Tuesday, 17 July 2012

Unit Testing with MongoDB

Back in June I presented at the London Scala User Group (video here) on our experiences on a recent Scala project that used MongoDB.

One of the questions I was asked was how we go about mocking MongoDB for testing purposes (especially unit testing)? My answer was that we don’t! This raised a couple of eyebrows in the audience, but we’ve found this works just fine for us.

In this blog post I will explore our thoughts and reasoning in a bit more detail.

How do we test with MongoDB?

I’ll be honest: for the majority of our tests (even the unit ones) we just run against a local MongoDB instance. When we are testing repository classes we write tests against a real repository wired up against a real MongoDB instance. We assert against the contents in the MongoDB collections. In some cases, we even test service classes or even controllers with a live repository backend that writes to and retrieves from a real MongoDB instance.

“But you can’t do that!”, I hear you cry. Traditional thinking says that writing tests directly against the database will be too slow. We’ve actually found MongoDB (especially when running locally) to be so blindingly fast that we don’t need to consider doing anything else. For most updates and queries we tend to get sub-millisecond responses.

It’s also a hell of a lot easier and less fragile to back tests with real repository instances than it is to create and configure a load of mocks or strange database testing frameworks.

I’m pragmatic. If using a real database backend was making our tests run too slow or causing them to be too complex then I’d happily consider alternatives. Our experience with MongoDB is that it is both fast enough and that it’s query syntax is succinct enough that we don’t need to bother with those alternatives.

Do we use mocks at all for the database then?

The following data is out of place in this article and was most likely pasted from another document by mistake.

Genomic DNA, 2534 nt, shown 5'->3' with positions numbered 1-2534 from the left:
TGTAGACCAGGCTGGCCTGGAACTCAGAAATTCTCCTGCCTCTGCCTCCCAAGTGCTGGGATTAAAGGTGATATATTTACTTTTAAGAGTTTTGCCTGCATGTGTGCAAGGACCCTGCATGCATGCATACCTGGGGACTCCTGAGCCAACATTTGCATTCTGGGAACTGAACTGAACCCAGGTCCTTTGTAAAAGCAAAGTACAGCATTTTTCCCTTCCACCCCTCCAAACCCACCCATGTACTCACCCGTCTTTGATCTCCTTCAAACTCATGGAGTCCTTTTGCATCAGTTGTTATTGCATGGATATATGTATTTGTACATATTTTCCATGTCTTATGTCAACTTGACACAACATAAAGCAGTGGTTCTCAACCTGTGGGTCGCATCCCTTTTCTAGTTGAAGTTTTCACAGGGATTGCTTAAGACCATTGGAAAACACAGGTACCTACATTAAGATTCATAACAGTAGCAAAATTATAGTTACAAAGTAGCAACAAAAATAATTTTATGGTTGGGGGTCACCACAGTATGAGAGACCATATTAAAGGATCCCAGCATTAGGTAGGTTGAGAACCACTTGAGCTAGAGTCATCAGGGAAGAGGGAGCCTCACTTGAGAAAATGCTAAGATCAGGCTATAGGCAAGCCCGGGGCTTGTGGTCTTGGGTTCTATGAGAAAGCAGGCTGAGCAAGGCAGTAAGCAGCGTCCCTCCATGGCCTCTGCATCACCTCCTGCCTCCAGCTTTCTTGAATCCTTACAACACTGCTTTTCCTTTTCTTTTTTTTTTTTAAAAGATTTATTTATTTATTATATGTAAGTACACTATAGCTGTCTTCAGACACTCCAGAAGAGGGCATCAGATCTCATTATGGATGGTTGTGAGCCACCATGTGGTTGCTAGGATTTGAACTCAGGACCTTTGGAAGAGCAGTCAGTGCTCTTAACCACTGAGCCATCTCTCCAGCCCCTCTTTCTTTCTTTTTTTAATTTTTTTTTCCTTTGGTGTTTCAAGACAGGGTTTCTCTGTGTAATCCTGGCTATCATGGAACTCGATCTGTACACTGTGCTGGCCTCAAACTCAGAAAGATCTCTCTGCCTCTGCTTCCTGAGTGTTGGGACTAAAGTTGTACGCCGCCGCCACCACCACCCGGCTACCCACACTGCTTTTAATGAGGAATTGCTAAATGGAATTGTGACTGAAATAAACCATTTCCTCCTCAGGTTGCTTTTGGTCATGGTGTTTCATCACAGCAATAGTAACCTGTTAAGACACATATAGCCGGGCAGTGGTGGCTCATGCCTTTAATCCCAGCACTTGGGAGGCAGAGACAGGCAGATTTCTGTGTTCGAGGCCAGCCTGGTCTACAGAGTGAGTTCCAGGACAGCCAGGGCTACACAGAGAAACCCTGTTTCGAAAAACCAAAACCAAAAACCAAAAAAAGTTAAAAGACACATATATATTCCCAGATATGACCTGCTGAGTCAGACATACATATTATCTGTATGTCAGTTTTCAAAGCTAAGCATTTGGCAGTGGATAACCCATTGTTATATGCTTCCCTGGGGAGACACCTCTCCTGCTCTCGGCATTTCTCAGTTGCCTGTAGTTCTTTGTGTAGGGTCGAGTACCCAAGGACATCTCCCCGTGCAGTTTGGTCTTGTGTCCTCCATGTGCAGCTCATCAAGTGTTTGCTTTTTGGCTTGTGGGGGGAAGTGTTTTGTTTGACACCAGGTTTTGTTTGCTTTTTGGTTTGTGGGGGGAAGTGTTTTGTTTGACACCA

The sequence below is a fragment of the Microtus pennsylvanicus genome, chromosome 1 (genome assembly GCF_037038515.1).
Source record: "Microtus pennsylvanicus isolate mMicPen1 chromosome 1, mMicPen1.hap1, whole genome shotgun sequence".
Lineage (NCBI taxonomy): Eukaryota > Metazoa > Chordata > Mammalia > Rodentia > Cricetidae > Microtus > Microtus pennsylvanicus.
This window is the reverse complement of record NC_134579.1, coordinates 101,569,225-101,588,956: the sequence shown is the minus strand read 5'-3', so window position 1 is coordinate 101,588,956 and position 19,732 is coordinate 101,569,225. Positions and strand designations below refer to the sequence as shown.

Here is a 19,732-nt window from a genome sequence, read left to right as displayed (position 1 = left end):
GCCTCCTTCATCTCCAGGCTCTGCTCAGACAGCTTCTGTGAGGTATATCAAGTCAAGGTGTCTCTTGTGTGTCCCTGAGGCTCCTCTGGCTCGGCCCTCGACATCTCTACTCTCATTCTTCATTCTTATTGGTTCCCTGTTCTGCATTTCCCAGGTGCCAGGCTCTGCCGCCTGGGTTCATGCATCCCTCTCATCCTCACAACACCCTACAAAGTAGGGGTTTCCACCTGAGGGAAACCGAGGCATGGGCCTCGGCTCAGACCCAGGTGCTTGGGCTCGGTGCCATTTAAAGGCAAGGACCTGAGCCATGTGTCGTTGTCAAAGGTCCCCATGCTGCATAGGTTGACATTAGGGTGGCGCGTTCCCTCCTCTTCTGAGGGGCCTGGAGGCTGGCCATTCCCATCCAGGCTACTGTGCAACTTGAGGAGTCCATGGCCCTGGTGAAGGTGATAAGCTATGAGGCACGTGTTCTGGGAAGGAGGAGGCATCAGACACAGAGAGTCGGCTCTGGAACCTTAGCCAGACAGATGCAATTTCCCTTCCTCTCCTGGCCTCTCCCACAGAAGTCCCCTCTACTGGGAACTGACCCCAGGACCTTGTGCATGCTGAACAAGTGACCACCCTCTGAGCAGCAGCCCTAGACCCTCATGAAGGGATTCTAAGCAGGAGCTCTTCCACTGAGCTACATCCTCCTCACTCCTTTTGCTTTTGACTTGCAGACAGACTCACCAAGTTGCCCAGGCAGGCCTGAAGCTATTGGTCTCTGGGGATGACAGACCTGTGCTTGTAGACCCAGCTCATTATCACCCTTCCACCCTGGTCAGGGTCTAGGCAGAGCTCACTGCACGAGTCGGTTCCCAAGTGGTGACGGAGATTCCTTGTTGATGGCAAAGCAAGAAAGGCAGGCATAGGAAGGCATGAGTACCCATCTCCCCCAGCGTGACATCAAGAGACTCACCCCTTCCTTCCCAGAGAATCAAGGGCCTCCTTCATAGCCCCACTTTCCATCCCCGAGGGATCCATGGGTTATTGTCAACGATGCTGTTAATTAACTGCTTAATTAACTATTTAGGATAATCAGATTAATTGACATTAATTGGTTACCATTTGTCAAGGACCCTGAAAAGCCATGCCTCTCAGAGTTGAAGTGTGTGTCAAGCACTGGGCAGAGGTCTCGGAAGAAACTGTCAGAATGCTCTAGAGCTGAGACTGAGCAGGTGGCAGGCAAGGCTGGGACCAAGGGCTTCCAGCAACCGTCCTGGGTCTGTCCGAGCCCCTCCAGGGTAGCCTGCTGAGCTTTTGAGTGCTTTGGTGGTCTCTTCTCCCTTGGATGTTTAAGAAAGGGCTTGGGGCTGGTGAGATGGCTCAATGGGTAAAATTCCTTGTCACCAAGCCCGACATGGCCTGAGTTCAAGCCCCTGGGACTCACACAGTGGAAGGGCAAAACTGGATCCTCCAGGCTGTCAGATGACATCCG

Actually, I rarely use mocks in any of my Scala project now days. I’ve switched much more towards a style of isolating my calls to dependencies and then using mixin traits to override specific behavior for testing. (I’ll write a blog post about this approach soon).

From time to time we do need to write tests that make a repository dependency exhibit a specific behavior which is difficult to emulate against an actual database. In these cases we just use a custom test trait mixed into the repository in order to override methods to exhibit the behavior that we require. Keeps it simple and makes the tests much more readable and much less fragile than using mocks or other frameworks.

Thursday, 12 July 2012

Making Agile Go Fast

Just recently I was speaking with a potential customer who had concerns about the velocity of their Scrum teams. They had recently (9 months ago) switched to an agile approach and had expected to get much more delivered than they had.

Now they were looking in to scaling up the number of Scrum teams on the project to try and increase velocity and deliver more quickly. In my experience of many agile projects, increasing the number of people on the project, especially one that is struggling, never has the desired effect of making things go faster. The advice to this customer was to therefore look at making their existing teams and process more effective rather than increasing the number of people on the project.

This got me thinking about what makes agile projects go slow. Across a number of projects that I have experienced, I’ve identified four common traits: two related to people and process and two related to technical concerns.

The Wrong People

Agile is all about using the right people. In fact this is true for any project or process, but for agile it is even more important. Use the right people and the agile process will work. Use the wrong ones and you will struggle.